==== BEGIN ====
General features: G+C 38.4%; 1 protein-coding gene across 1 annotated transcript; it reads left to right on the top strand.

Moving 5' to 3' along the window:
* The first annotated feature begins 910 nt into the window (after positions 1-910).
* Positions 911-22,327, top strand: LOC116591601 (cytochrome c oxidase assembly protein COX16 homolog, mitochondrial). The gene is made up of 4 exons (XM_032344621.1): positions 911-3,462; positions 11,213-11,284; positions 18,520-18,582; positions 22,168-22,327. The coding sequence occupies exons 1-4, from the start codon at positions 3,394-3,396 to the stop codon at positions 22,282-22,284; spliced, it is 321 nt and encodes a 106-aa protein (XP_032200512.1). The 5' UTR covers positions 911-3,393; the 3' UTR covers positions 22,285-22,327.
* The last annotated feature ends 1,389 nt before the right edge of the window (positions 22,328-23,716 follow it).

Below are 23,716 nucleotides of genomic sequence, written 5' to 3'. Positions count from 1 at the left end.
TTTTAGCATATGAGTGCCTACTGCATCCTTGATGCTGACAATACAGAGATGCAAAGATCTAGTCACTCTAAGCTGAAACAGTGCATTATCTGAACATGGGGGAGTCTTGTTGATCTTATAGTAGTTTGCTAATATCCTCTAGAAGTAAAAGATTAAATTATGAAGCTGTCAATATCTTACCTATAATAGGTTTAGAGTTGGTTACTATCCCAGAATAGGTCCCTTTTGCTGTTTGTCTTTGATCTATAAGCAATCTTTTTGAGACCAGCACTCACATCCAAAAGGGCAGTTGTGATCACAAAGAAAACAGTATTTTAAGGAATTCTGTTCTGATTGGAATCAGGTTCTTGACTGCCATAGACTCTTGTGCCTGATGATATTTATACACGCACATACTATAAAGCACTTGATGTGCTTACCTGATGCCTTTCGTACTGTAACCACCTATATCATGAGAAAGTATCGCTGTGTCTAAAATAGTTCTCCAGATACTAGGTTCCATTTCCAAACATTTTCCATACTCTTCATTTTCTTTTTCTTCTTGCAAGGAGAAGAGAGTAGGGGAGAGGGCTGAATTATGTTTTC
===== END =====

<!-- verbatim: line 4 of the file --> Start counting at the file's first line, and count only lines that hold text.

* Positions 911-22,327, top strand: LOC116591601 (cytochrome c oxidase assembly protein COX16 homolog, mitochondrial). The gene is made up of 4 exons (XM_032344621.1): positions 911-3,462; positions 11,213-11,284; positions 18,520-18,582; positions 22,168-22,327. The coding sequence occupies exons 1-4, from the start codon at positions 3,394-3,396 to the stop codon at positions 22,282-22,284; spliced, it is 321 nt and encodes a 106-aa protein (XP_032200512.1). The 5' UTR covers positions 911-3,393; the 3' UTR covers positions 22,285-22,327.